Aims of this site
This site and blog is all about the science of rivers. It will highlight ideas, concepts and research of interest to students, researchers and managers.
Comments, corrections and additions are encouraged.
Enquiries to: email@example.com
- Rivers of art: indigenous societies
- Why are there no true freshwater protected areas in Australia?
- The influence of body size on the resistance of river blackfish (Gadopsis marmoratus) to drought
- Leonardo da Vinci: rivers, water, science and art (Part 3: diverting the Arno)
- Introducing the River Wave Concept
TagsAboriginal fishing Adaptive management Aquatic plants Archaeology Austrian rivers Barwon River Biogeography change Clearing vegetation in rivers Dams Droughts Estuaries European colonisation European rivers Experiments Fish Fish larvae Fish traps Fish zone concept in rivers Flood pulse concept Flood Recruitment Model Floods Freshwater fish ecology freshwater mussels Functional Process Zones Genetics Graham Harris Habitat Historical ecology History of fishing Inshore Retention Concept Italian rivers Larval drift Leonardo da Vinci Low Flow Recruitment Hypothesis Macrophytes Meander Movement and migation Murray-Darling Basin Murray-Darling Basin Plan Murray cod Noel Hynes palaeoecology PhDs in river ecology Postgraduate research in river ecology Process Domains Concept Resilience River Continuum Concept River fishing River flow River form river function Riverine Ecosystem Synthesis Riverine Productivity Model River management River research Rivers Riverscapes River shape Robin Vannote Sam Lake Serial Discontinuity Concept Shelby D. Gerking shell middens Surfing rivers The sea Tidal bore Trophic ecology Universities for river ecology Upstream flow in rivers Victor Shelford Walgett Water Water myths Zooarchaeology
Category Archives: River research
By Simon Mom, PhD candidate, La Trobe University and Murray-Darling Freshwater Research Centre, Wodonga Climate change poses a threat to most, if not all, Australian ecosystems. In southern Australia, droughts are predicted to increase in severity, duration and frequency. In … Continue reading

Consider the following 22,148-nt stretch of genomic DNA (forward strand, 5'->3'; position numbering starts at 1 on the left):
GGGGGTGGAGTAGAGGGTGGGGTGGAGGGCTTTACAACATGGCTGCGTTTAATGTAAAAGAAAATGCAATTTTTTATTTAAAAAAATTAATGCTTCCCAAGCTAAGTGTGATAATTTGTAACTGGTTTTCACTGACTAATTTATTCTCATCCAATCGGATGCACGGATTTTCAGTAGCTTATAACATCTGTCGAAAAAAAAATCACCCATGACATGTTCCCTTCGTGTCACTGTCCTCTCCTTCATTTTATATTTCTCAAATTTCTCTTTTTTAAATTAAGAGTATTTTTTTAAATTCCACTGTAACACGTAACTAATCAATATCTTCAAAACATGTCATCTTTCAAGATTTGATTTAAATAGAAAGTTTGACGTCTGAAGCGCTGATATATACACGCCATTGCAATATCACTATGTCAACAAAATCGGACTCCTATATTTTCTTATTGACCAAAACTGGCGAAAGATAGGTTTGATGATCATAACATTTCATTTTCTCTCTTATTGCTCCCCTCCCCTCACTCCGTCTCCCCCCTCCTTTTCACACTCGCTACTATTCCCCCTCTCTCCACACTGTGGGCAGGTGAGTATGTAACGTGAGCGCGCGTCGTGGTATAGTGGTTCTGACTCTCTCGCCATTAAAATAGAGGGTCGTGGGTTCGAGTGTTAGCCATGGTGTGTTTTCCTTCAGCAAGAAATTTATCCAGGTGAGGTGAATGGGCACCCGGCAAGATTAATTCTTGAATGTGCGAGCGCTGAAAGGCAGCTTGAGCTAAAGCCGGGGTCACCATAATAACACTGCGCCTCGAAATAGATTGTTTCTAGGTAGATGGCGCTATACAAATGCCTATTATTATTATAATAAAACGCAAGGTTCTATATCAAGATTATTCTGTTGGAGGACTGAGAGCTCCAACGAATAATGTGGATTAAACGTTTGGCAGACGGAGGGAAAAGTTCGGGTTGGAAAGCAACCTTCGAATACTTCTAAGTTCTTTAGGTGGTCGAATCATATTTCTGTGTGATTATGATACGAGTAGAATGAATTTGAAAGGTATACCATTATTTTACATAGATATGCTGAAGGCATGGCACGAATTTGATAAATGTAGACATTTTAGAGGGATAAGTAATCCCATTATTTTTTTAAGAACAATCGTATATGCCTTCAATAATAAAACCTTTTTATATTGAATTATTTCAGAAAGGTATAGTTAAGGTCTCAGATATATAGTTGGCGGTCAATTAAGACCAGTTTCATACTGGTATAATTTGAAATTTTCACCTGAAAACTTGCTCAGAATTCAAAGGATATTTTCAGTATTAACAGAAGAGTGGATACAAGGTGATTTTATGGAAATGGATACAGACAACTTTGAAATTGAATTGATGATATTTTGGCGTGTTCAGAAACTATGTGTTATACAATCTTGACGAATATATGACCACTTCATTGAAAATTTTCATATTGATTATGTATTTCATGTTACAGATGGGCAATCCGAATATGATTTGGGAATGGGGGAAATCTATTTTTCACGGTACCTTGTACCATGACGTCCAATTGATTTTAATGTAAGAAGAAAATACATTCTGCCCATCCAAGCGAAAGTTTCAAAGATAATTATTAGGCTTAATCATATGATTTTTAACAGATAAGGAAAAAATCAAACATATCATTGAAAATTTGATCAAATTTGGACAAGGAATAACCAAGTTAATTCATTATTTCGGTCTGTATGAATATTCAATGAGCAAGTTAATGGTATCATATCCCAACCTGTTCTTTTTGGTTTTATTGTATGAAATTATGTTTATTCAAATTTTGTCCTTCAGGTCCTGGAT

Just out in the journal BioScience, is a paper co-authored by me, Paul Humphries, Hubert Keckeis, from the University of Vienna, and Brian Finlayson, from the University of Melbourne. The genesis of the paper came mostly from lectures to third … Continue reading
Originally posted on The Freshwater Blog:
An adult freshwater pearl mussel on a stream bed. Image: J Webley / SNH The freshwater pearl mussel (Margaritifera margaritifera) is an extremely long-lived species of mollusc (a 134 year old mussel was found…
I have talked briefly about Luna Leopold (the famous American geomorphologist and hydrologist) before, but recently discovered this treasure trove of his writings collated here at the University of California, Berkeley. It is called the ‘The Virtual Luna Leopold … Continue reading
All animals and plants live within the constraints of their physical environment. But the physical form of the flowing water environment is unique. In the sea, there are, of course, vast distances between one ocean and another and these are … Continue reading
The majority of people, I suspect, think that rivers flow only above ground. After all, it doesn’t really make sense for rivers to flow through the ground, does it? Yet that is actually what they do. The phenomenon is called … Continue reading
By James Dyer, PhD candidate, School of Environmental Sciences, Charles Sturt University Researchers have long wished to understand what governs the distribution of organisms. For riverine animals and plants, hydrology (flow) almost always seems to have a strong influence (Schlosser … Continue reading